Questions to ask About Your Financial Aid Award Letter
It is important to evaluate college affordability when considering which college’s offer of admission to accept. Financial aid award letters can be confusing, so make sure you understand the details of the financial aid award letter so you can make an informed, intelligent decision concerning college affordability.
Ask these questions to help you understand the financial aid package as described in the financial aid award letter. Some of the questions you will be able to answer on your own. Others will require information from the college financial aid office.
- Does the cost of attendance include only direct costs or also include indirect costs such as textbooks and transportation to and from school? What is the total college cost — including both direct and indirect costs? Are the allowances for textbooks and transportation realistic?
- Are there any hidden costs that aren't covered, such as activities fees, lab fees, technology fees, etc.? How much should you allow for hidden costs?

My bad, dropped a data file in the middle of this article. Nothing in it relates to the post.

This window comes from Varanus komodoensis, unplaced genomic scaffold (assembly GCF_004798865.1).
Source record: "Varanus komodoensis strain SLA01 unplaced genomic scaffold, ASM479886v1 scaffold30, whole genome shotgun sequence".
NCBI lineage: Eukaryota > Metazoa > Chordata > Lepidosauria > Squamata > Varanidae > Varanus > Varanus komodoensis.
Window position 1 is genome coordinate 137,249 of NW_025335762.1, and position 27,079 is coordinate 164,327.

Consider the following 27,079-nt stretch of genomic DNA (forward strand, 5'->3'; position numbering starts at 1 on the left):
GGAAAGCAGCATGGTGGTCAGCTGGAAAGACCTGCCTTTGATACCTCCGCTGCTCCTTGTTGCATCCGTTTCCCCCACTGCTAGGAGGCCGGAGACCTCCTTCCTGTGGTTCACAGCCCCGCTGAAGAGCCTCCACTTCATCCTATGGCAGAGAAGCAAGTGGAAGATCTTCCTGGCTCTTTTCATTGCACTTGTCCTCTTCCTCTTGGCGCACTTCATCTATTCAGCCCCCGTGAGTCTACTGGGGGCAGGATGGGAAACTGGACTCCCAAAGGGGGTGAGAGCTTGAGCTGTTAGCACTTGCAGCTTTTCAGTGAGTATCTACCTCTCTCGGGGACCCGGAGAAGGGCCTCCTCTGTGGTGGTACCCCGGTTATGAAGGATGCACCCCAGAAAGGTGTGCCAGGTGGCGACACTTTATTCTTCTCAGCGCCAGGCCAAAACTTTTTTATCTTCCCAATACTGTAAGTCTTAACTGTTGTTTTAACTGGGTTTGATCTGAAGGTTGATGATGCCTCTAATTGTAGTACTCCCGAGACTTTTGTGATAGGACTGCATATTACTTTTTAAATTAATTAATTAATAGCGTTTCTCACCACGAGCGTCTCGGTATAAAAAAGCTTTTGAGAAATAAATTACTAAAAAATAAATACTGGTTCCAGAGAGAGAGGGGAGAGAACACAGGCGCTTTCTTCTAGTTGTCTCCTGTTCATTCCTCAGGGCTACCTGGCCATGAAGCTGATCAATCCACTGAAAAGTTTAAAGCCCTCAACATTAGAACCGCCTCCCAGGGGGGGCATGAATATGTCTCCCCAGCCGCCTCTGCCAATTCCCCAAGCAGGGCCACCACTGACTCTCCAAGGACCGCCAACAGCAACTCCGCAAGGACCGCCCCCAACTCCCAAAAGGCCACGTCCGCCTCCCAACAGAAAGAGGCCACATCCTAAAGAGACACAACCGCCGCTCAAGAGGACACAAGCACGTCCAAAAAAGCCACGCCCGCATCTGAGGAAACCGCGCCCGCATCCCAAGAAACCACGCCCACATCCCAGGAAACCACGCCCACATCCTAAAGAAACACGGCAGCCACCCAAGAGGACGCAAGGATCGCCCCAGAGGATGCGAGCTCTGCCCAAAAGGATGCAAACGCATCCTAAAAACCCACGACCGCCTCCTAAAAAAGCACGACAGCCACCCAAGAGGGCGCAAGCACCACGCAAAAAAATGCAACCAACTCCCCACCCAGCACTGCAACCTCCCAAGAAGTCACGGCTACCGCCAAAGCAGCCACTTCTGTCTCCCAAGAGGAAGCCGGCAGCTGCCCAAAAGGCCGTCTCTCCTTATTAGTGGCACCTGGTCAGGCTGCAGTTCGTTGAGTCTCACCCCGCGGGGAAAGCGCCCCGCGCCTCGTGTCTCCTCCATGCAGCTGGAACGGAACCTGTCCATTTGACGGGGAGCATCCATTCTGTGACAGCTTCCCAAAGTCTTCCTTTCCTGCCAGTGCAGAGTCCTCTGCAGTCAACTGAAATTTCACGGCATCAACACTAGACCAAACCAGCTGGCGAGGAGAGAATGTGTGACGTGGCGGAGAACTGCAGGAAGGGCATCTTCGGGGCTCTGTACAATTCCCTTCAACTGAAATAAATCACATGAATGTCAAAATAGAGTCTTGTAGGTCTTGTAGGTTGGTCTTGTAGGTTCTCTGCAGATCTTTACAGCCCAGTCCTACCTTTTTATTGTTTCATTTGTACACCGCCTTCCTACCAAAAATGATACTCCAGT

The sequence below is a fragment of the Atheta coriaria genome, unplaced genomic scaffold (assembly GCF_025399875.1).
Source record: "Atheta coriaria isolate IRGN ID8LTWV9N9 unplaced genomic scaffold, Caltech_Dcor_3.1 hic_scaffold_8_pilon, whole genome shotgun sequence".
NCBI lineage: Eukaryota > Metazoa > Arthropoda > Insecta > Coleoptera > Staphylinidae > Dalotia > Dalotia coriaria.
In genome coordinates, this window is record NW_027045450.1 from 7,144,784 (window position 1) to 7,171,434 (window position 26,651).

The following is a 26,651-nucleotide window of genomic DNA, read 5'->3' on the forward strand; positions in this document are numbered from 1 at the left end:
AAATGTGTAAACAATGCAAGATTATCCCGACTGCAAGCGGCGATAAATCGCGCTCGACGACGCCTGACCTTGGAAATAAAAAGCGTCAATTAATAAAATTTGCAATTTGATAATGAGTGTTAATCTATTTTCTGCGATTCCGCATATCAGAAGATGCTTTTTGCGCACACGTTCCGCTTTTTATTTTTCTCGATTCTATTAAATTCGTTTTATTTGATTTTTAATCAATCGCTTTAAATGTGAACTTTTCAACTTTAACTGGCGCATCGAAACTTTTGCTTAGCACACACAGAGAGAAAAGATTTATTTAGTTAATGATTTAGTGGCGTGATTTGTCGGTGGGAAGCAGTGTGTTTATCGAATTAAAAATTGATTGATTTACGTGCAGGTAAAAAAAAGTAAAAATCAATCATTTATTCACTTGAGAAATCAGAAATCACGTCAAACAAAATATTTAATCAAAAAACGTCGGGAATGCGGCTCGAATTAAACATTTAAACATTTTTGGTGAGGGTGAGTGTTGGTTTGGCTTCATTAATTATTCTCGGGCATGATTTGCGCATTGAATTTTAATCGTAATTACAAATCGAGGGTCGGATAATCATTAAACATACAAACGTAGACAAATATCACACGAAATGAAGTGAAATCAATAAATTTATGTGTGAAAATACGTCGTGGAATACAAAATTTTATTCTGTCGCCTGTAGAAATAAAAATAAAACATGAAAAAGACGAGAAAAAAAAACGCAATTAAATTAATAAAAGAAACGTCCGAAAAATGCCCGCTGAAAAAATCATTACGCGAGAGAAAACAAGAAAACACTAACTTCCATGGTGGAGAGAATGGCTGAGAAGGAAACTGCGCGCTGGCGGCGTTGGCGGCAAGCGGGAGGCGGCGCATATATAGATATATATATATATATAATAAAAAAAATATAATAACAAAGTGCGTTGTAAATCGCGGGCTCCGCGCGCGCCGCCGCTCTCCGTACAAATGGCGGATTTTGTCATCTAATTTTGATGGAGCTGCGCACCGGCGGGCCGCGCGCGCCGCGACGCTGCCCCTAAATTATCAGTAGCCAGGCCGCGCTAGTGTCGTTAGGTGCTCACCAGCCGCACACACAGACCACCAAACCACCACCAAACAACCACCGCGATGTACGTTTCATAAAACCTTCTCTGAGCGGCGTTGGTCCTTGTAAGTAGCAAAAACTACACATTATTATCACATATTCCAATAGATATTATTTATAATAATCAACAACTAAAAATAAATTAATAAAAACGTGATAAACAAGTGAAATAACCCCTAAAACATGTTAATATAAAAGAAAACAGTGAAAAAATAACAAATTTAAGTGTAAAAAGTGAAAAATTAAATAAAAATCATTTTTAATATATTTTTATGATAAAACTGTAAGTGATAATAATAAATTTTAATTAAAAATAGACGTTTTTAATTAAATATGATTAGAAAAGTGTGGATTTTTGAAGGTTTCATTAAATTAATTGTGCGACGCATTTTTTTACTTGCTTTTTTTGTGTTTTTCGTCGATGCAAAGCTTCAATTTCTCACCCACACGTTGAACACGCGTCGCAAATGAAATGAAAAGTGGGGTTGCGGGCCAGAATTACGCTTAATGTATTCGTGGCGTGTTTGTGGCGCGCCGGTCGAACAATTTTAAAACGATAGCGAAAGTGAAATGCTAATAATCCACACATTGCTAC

- What is the net price, the difference between the cost of attendance and just gift aid? Gift aid is grants, scholarships and other money that does not need to be repaid.
- Are the scholarships and grants for one year, or are they renewable for all four years? What are the requirements to renew the scholarships and grants? Do you need to maintain a minimum GPA? If so, is it attainable?
- Does the college practice front-loading of grants? Does the amount of gift aid remain similar in subsequent years, or does it decrease?
- If you are receiving an athletic scholarship, what happens if you get injured and can't continue on the team?
- Carefully distinguish loans from grants in the financial aid award letter. Look for the words "Stafford" and "PLUS" or an abbreviation like "L" or "LN".
- Is there a gap? Does the financial aid offer meet the full demonstrated financial need, or is there unmet need?
- How much will you have to borrow to pay for the college costs? Estimate your debt at graduation.
- Does the college have a summer work expectation or require a minimum student contribution?
- How much will you need to work during the academic year? How many hours per week? Are work-study jobs generally available? Will the job be related to your academic major?
- What happens if you win a private scholarship? Will the college reduce its own grants or will it reduce loans first? What is the college’s scholarship displacement policy or outside scholarship policy?